The Patriots challenged and won. It was a momentum-shifter, but the fact that they had to use their challenge at all — on a play that was clearly fumbled upon review, no guesswork there — bothered the Patriots after the fact.

"It sucks because at the end of the day, we felt like those were plays that were gonna help us change the momentum of the game and put us in a good spot to eventually win the football game," safety Duron Harmon said. "It was taken away from us. I know the refs, they have a hard job. I'm not going to sit here and say obviously  their job is easy. 'Just make a better call, and do this better.' At the end of the day, we all have a job. We all get paid money to do the job and do it well."

Harmon added: "I just feel empty. We played a good team and had a chance to win. We didn't win. Like I said, I'm not going to just sit here and blame the refs. The Chiefs probably feel some calls could've gone their way, didn't go their way, but at the end of the day when you got two touchdowns taken away from you, that's always a tough pill to swallow."

The Patriots finished the game going 1-for-3 in the red zone. They were 3-for-15 on third and fourth down. They averaged — including three sacks — just 4.6 yards per pass. They averaged 3.4 yards per carry in the first half against a defense that was allowing over 5.0 for the season.

There was plenty they could have done to help themselves. But it's not hyperbole to say that final drive — which resulted in a fourth-down pass breakup on a Brady attempt to Julian Edelman — should have been an opportunity for them to tie the game with an easy field goal.

"You don't wanna blame officiating," Harmon said, "because at the end of the day, we still had an opportunity to win."

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NFL playoff picture: Updated AFC, NFC seeds, matchups, standings after Week 14

NFL playoff picture: Updated AFC, NFC seeds, matchups, standings after Week 14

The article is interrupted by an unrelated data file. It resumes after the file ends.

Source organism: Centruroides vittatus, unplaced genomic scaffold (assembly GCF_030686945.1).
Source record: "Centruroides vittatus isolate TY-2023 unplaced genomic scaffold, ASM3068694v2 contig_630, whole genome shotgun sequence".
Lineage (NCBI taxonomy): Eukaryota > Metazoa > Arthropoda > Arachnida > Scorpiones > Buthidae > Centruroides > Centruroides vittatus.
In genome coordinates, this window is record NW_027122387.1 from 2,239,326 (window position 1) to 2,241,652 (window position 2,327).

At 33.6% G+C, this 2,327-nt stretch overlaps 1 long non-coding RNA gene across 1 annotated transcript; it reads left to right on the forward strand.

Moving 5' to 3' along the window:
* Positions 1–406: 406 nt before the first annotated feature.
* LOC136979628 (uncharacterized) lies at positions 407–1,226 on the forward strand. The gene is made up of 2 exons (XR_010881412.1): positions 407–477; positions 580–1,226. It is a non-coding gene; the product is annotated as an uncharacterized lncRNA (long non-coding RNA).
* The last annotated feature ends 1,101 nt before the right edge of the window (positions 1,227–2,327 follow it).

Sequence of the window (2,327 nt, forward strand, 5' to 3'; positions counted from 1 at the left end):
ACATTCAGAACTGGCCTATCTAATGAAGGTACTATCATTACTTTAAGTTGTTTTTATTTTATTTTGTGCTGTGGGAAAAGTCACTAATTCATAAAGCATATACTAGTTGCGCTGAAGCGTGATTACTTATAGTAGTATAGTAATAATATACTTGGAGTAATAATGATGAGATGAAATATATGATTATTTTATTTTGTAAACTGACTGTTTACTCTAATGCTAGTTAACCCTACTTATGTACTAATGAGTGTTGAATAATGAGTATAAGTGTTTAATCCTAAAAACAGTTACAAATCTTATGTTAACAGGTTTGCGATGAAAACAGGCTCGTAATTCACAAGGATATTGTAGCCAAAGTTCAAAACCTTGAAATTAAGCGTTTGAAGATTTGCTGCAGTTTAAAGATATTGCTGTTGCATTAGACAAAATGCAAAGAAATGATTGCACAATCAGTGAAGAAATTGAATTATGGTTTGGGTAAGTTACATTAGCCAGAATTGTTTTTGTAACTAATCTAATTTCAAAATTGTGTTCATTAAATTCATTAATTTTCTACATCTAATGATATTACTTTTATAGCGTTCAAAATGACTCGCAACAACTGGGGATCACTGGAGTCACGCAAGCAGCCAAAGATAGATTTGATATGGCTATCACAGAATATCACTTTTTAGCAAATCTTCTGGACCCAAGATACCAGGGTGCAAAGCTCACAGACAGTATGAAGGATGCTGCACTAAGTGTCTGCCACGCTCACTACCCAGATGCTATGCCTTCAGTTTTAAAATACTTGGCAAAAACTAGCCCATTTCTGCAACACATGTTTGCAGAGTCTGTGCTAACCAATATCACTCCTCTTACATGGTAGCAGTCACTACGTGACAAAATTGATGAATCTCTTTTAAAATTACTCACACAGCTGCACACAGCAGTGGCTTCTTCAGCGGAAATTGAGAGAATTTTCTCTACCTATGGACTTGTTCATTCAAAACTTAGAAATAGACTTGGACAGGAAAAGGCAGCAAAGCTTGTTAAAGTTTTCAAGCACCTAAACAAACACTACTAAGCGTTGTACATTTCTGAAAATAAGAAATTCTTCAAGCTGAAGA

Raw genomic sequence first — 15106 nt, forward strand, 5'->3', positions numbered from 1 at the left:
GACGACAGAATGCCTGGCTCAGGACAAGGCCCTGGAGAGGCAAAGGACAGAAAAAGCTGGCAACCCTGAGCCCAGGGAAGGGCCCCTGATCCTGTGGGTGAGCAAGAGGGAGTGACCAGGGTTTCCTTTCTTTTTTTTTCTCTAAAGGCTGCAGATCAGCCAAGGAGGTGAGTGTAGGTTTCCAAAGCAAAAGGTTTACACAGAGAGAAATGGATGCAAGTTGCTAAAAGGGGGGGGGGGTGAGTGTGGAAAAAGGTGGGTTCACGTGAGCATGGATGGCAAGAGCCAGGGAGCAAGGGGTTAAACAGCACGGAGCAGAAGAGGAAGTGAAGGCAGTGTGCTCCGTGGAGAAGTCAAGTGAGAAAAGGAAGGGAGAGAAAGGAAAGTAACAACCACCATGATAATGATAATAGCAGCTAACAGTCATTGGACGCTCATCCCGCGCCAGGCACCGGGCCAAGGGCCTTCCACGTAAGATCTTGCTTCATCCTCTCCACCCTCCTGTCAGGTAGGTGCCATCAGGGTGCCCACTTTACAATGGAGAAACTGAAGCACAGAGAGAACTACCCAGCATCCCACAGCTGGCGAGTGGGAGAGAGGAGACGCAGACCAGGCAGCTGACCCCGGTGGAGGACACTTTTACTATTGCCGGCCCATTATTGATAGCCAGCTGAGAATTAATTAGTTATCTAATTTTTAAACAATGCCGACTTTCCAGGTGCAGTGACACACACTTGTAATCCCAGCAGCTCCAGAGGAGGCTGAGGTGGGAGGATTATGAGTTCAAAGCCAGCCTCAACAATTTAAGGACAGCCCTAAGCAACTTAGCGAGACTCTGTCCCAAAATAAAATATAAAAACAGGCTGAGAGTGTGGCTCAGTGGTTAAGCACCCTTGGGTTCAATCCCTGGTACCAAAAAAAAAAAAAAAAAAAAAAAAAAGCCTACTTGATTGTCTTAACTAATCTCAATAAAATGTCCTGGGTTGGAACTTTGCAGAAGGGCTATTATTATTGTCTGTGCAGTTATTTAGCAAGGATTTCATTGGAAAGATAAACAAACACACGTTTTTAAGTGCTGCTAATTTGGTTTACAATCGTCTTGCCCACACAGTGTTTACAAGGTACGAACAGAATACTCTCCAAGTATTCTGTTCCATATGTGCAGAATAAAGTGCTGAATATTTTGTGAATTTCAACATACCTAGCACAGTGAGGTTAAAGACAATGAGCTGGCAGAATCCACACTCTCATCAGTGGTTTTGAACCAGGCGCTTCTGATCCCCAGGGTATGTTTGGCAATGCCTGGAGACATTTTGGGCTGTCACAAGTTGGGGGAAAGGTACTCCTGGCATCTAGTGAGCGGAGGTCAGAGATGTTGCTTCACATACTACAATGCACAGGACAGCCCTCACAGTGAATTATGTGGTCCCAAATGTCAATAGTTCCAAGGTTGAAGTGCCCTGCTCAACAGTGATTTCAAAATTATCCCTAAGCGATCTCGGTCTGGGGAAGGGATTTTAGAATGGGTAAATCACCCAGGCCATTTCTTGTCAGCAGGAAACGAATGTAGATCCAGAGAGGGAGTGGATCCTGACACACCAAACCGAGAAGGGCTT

Sunday was a great day for the Baltimore Ravens, whose standing atop the AFC was strengthened with their victory over the Buffalo Bills and the New England Patriots losing to the Kansas City Chiefs.

Unless something drastic happens, the road to Super Bowl LIV in February will travel through M&T Bank Stadium in Baltimore. The top two seeds in the NFC are still up for grabs after a wild day of exciting action, highlighted by the San Francisco 49ers' 48-46 win over the New Orleans Saints on the road.

Here's a look at the updated AFC and NFC playoff pictures based on the outcome of the Week 14 games. This story will be updated as more games conclude.

AFC
1. Baltimore Ravens, 11-2, AFC North leader: Bye week

The Ravens held on to their lead atop the AFC with a 24-17 road win over the Buffalo Bills. The Bills were the Ravens' toughest test remaining in the regular season. Baltimore has three very winnable games (vs. Jets, at Browns, vs. Steelers) left, making the AFC North leaders clear favorites to secure the No. 1 seed and homefield advantage throughout the playoffs.

2. New England Patriots, 10-3, AFC East leader: Bye week
The Patriots still have the No. 2 seed after losing to the Chiefs at home Sunday. Earning the No. 1 seed likely would require the Patriots to win all of their remaining games and for the Ravens to drop two of their last three matchups. The chances of that scenario playing out are pretty slim, though. New England's focus now must be to preserve its playoff bye -- the Chiefs and Bills are the top two threats for the No. 2 seed. The Patriots also have only a one-game lead over the Bills for first place in the AFC East, but these two teams will play in Foxboro in two weeks.

3. Kansas City Chiefs (9-4, AFC West leader) vs. 6. Pittsburgh Steelers (8-5, second wild card)